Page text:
3D radar

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3D radar provides for radar coverage in three dimensions, unlike the more common 2D radar. While the normal 2D radar provides range and azimuth, the 3D radar provides elevation information with range and azimuth. Applications include weather monitoring, defense and surveillance.

Techniques[edit]

Diagram of a typical 2D radar rotating cosecant squared antenna pattern
Diagram of a typical 3D radar, a judicious mix of vertical electronic beam steering and mechanically horizontal movement of a pencil-beam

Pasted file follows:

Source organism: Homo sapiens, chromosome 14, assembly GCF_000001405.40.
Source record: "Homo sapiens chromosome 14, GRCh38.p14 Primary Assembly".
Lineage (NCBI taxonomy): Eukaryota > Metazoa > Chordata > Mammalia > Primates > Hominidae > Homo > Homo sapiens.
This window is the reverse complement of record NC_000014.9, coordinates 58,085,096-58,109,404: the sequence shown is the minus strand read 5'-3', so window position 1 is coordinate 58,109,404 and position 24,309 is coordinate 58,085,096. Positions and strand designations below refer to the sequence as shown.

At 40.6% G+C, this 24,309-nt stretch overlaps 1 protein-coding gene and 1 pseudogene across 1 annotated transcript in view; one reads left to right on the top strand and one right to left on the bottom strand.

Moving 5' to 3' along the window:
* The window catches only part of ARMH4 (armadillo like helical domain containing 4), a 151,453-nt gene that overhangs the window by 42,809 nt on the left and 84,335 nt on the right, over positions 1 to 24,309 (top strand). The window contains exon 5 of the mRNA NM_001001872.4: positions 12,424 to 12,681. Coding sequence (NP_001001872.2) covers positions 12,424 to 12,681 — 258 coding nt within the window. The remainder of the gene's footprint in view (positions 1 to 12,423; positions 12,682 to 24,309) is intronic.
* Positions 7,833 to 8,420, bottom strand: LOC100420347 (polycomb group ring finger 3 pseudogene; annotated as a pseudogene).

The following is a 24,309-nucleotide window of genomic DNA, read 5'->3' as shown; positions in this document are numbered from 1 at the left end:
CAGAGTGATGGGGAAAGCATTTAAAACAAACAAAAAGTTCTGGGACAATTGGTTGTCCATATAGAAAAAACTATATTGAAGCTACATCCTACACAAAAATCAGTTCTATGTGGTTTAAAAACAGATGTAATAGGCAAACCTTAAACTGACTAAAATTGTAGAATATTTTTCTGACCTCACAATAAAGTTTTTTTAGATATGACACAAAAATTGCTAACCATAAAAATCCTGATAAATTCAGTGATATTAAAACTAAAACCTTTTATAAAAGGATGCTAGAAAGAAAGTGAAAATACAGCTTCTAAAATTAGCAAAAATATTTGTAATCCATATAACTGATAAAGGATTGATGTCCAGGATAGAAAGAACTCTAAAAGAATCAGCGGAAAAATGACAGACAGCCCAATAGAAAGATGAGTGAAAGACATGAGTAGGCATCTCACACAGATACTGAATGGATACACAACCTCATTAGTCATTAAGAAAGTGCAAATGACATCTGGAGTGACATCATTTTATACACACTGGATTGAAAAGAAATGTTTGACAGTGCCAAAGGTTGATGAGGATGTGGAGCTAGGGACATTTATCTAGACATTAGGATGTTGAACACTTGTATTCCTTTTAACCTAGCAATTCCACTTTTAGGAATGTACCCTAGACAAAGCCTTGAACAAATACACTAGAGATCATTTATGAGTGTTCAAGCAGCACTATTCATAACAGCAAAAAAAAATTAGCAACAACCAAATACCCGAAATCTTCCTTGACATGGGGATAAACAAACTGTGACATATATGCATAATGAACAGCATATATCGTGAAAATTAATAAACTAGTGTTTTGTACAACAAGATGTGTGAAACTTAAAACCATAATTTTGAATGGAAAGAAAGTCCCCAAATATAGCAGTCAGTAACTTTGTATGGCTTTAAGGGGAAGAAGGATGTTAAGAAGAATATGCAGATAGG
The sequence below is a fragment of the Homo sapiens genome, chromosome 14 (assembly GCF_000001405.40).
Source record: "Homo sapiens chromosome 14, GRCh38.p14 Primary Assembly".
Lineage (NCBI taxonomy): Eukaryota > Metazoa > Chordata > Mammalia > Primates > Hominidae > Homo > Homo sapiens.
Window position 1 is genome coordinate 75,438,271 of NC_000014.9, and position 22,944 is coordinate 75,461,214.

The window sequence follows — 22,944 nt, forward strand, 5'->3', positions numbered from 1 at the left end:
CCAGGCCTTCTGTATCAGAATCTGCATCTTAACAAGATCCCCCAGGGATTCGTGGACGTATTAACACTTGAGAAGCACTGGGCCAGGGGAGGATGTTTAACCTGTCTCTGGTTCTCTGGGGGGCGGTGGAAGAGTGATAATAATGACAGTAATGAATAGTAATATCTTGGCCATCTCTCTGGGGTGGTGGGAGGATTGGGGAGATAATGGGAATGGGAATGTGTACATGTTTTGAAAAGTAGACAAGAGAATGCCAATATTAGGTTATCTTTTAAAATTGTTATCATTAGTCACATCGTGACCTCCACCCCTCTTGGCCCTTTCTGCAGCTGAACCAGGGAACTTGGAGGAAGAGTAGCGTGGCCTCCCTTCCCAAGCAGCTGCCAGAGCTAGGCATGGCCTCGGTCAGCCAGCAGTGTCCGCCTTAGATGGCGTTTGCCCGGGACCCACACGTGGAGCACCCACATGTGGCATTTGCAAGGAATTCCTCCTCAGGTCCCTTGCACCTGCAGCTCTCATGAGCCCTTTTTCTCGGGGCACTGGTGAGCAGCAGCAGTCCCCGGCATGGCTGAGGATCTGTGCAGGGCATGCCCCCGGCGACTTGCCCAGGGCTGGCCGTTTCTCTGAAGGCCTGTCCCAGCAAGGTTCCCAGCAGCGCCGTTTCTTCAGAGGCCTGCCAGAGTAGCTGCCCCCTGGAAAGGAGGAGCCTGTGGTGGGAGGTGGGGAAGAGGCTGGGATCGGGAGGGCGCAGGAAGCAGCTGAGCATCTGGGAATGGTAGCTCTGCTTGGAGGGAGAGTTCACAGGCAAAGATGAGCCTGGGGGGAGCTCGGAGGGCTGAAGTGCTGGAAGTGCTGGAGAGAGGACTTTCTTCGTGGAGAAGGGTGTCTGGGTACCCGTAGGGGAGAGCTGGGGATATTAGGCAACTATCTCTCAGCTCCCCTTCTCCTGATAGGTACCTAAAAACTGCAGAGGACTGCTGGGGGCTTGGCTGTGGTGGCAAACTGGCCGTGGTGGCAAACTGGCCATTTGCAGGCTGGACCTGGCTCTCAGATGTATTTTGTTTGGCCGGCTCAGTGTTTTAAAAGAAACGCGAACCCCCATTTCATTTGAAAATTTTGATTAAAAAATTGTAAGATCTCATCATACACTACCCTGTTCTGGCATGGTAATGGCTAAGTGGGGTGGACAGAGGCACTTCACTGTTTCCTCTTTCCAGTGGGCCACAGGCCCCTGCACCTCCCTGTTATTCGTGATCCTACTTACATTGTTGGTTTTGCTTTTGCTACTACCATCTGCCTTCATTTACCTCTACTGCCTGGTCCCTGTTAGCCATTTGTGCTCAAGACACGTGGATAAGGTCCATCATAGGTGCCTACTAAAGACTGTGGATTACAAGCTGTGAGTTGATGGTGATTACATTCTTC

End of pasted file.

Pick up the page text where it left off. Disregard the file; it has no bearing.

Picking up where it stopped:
Steered beam radars steer a narrow beam through a scan pattern to build a 3-D picture. Examples include NEXRAD doppler weather radar (which uses a parabolic dish) and the AN/SPY-1 phased-array radar employed by the Ticonderoga class of guided missile cruisers and other ships so equipped with the Aegis Combat System.

Stacked beam radars emit and/or receive multiple beams of radio waves at two or more elevation angles. By comparing the relative strengths of the returns from each beam, the elevation of the target can be deduced. An example of a stacked beam radar is the ARSR-4.


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